6. Store covered in the refrigerator for upto 2 weeks.

Notes on the recipe:
a) Most non dairy recipes are typically not very thick. Adding the cashews thickens this one nicely, without having to add any other thickeners.

b) I use an infrared thermometer (~$15) to measure the temperature of the milk.  I bought mine a few months ago and love it.  Basically nothing has to touch the food - it just shoots an infrared beam and measures the temperature from that.  No washing up!  It's also fun to play with around the house and check room temperatures, each other, draughts, etc etc!  You can of course use a regular thermometer or do the wrist heat test - but its not as much fun!


c) I haven't tried this with other milks or changed the cashew nuts for another nut.  That's because I love it as it is and if it ain't broke, don't fix it!  If you give it a try with something else, do report back and let me know how it goes.

d) The yogurt machine holds the yogurt at a constant 108F.  If you don't have one, try leaving it in a switched off electric oven with only the inside light switched on. This should give it enough warmth to ferment.  Or just put it in a warm place in the kitchen.  I've tried it both ways and even when I did it side by side, there was no difference.  If the temperature where you leave it is not that warm, you may need to give it 10 - 12 hours to ferment instead of just 8 hours.

e) The probiotic capsules work perfectly.  The company, customprobiotics sells a yogurt starter, but I've never tried it, as I had the probiotics and they work just fine. If your yogurt doesn't ferment, its probably because you have used a different probiotic that isn't "live"!

f) I have only used WestSoy milk for this recipe as it is made from only whole organic, non-GMO soybeans and water. No other ingredients.  It has a high protein level and reasonable fat content.  Don't try fat free as you need the fat to make the yoghurt thicken.


g) Once you've made your first batch, instead of re-inoculating subsequent batches with fresh probiotic every time, you can just keep approx. 1/4 cup of the previous batch of yogurt and add that to the milk and cashews. The bugs will still be alive.  I tend to do this for a few batches, but then start afresh with fresh probiotics every 6 or so times.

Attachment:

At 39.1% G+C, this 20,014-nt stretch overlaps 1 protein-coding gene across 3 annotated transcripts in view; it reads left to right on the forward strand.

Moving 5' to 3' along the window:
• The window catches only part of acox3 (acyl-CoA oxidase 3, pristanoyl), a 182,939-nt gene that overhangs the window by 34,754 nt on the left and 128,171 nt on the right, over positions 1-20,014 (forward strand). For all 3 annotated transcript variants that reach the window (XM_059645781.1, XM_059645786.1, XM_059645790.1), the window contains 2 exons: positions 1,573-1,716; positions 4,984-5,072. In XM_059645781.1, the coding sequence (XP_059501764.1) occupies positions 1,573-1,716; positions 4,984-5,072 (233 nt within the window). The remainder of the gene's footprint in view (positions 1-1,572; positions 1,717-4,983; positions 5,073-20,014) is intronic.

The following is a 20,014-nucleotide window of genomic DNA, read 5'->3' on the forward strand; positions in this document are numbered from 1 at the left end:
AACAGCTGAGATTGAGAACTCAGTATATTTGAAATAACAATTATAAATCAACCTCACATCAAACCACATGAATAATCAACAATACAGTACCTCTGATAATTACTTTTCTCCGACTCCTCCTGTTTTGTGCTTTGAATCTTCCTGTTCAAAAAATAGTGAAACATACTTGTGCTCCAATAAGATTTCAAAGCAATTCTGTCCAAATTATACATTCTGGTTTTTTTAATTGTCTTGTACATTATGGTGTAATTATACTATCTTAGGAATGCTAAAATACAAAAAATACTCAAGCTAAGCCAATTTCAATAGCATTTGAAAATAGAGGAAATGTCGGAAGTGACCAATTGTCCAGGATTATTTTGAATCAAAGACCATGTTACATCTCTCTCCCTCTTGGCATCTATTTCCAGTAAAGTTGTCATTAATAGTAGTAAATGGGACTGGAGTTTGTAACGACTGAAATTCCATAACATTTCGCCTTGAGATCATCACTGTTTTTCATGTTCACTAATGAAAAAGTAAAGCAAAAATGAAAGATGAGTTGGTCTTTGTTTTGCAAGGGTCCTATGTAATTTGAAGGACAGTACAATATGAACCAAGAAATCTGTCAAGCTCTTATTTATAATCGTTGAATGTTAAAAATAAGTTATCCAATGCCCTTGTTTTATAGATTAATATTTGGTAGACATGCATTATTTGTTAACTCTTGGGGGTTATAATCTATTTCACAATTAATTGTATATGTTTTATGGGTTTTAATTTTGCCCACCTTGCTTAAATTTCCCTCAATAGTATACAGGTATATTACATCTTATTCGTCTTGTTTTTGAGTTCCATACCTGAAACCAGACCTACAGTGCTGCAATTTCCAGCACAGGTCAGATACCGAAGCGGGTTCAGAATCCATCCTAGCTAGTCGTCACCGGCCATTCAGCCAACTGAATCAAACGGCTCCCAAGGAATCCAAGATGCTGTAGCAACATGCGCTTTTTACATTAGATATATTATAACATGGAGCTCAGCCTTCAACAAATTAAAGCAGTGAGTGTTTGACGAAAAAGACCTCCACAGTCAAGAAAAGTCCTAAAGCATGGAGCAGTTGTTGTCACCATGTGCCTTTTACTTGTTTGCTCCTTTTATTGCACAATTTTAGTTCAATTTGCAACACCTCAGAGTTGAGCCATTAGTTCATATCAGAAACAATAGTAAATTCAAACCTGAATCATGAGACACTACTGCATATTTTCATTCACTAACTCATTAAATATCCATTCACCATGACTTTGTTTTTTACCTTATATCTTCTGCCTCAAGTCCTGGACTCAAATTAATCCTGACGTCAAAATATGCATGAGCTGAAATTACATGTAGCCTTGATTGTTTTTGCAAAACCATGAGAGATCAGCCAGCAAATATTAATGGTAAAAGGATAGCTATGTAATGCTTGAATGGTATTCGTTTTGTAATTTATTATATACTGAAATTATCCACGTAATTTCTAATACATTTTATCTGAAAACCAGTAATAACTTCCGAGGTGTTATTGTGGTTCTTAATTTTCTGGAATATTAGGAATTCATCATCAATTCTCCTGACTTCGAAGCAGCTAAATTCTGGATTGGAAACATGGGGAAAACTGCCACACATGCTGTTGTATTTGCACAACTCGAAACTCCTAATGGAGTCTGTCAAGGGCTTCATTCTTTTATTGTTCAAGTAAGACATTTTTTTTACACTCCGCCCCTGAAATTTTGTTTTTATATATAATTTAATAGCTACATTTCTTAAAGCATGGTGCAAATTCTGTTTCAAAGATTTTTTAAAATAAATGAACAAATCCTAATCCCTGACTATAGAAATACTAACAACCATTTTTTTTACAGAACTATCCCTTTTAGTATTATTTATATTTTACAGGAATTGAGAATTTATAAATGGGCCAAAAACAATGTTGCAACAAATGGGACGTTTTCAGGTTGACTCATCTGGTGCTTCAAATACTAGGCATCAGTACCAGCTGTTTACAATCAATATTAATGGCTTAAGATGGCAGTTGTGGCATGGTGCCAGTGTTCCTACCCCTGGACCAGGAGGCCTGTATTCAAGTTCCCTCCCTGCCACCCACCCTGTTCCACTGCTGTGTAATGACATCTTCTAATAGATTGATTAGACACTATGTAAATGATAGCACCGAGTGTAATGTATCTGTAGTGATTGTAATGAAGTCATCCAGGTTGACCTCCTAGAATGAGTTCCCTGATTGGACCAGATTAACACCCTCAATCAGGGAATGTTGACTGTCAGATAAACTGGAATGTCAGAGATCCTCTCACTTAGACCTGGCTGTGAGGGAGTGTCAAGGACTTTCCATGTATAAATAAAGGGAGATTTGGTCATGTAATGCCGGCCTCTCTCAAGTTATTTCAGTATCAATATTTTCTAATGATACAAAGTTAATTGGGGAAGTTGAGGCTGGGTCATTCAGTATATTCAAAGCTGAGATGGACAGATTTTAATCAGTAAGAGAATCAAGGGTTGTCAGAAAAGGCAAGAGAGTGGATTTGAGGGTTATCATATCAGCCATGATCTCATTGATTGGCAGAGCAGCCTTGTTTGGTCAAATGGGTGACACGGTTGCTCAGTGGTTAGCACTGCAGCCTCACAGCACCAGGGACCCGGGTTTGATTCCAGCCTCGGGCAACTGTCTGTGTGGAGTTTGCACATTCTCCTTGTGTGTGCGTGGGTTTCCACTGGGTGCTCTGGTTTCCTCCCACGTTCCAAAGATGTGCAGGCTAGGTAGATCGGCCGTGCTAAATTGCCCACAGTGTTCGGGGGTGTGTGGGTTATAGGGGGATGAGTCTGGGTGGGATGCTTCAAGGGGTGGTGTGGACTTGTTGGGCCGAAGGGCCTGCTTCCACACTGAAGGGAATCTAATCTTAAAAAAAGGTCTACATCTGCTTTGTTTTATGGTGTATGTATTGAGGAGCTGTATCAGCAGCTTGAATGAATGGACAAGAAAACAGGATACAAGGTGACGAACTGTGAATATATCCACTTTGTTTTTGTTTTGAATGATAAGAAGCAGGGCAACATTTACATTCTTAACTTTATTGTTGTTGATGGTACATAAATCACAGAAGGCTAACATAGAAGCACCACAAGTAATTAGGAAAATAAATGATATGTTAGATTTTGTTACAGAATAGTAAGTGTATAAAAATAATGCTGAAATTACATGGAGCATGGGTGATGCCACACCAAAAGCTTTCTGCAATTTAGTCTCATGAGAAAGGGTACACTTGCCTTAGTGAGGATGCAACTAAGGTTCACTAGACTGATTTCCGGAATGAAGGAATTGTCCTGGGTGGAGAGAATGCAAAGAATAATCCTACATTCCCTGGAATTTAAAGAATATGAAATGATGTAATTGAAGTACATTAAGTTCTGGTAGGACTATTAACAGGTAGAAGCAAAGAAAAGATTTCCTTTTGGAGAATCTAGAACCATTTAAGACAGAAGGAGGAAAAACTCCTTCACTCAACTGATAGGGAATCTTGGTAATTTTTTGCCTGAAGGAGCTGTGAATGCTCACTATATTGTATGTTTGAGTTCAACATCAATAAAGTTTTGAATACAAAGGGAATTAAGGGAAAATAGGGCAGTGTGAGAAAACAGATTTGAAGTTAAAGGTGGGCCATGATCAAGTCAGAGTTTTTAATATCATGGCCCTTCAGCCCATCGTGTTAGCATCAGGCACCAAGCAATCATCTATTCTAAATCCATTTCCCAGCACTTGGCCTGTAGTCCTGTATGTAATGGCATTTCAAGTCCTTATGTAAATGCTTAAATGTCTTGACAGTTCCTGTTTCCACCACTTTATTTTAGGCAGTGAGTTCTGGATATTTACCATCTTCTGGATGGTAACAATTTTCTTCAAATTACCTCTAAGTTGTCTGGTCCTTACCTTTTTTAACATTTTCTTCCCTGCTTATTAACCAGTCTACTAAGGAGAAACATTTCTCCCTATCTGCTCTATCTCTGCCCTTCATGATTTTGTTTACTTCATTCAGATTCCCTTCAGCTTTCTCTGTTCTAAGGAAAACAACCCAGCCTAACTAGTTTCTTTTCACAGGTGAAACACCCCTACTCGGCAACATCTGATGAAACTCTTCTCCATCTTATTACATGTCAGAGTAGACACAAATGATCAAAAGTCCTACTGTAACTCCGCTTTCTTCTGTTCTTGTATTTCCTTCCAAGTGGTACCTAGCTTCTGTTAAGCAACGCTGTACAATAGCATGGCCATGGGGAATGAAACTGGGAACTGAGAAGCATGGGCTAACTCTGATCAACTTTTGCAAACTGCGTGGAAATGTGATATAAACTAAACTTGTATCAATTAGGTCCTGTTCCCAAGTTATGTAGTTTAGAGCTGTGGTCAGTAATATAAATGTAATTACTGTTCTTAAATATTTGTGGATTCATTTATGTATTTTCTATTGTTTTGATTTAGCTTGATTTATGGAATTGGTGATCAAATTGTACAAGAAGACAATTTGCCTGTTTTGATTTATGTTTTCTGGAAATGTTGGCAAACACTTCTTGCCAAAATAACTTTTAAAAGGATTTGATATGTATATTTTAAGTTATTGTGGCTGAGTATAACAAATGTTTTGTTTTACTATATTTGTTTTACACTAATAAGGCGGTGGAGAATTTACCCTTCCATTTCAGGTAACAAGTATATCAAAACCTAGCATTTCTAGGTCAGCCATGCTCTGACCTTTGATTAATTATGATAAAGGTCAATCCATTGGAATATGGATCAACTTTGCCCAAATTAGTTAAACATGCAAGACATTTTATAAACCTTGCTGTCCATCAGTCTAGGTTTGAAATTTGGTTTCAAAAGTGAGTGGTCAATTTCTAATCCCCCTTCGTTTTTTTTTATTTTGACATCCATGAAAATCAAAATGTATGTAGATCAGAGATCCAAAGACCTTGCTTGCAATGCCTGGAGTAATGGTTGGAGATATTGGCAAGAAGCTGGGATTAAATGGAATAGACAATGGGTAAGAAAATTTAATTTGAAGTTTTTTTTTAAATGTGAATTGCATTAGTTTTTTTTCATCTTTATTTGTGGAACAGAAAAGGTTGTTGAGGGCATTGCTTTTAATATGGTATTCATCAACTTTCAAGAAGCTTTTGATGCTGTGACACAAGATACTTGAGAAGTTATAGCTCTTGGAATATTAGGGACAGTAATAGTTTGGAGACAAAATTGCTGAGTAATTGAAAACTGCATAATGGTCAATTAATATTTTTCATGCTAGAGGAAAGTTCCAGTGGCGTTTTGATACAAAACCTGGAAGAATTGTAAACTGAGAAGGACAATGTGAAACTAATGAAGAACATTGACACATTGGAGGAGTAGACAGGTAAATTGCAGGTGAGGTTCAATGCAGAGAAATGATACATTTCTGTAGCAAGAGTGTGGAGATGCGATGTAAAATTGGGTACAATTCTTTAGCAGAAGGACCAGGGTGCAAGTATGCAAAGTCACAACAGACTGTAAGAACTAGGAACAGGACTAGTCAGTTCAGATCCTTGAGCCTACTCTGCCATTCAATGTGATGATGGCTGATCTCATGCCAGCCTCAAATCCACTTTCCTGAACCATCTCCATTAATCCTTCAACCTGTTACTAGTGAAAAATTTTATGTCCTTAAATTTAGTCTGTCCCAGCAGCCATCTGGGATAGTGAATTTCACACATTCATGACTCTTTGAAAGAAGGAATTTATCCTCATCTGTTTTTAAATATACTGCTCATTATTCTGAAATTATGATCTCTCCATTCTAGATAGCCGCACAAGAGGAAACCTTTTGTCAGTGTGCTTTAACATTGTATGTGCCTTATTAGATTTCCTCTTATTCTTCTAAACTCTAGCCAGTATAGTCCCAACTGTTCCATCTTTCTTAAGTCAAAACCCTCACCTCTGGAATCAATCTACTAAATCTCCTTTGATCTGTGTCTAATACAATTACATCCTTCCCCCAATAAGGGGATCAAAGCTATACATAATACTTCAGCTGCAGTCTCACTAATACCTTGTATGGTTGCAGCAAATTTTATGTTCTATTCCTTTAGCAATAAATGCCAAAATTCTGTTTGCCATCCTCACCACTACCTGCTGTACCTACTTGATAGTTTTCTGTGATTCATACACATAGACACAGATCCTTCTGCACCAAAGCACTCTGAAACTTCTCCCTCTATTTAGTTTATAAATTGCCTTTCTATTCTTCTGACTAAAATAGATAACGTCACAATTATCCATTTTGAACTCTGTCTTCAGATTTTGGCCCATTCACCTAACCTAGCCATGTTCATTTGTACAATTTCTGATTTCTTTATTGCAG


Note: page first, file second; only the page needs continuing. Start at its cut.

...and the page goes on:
h) Sometimes some liquid separates slightly from the yoghurt. You can pour this off or just stir it in.  Your choice, depending on how thick you want the yoghurt.  You can also strain the yogurt and make soft cheese from it too.

i) If it doesn't set or get sour, its probably because your probiotics are no longer active. This should be a spoonable yogurt.


I start my day with my yogurt with added fruit grown in our garden - like pears and figs right now -- and then also use it at other times through the day - add it with some turmeric to steamed cauliflower, make a salad dressing with it. How will you use yours?

Friday, August 23, 2013

Pickled Vegetables

I was taking lunch round to a friend's house recently so made an eggless fennel quiche and decided to accompany it with some pickled vegetables.


I don't recall ever pickling vegetables before, actually.  I make chutneys and sauces, but don't normally pickle.  So it was a fun thing to try.

As my hubby hates the smell of boiling vinegar, this was a job for outside!


I pickled pearl onions (white, yellow and red), some carrots, some radishes and beetroot.  Hands down, the onions won! They were wonderful.  But naturally, they were the most work with the peeling however!

I used a recipe from Bon Appetit magazine and the only things I changed were using coconut nectar sugar instead of white sugar and omitting the oil.

Here's the Pickled Vegetable Recipe


The recipe mentions that you do the beets last so the vinegar doesn't go red on the veggies, but actually the vinegar went red with the radish color!  The radish were my least favorite actually, as they lost all their color and just looked washed out and had lost some flavor.

So my recommendation is skip the radish and if you have the patience, do more onions!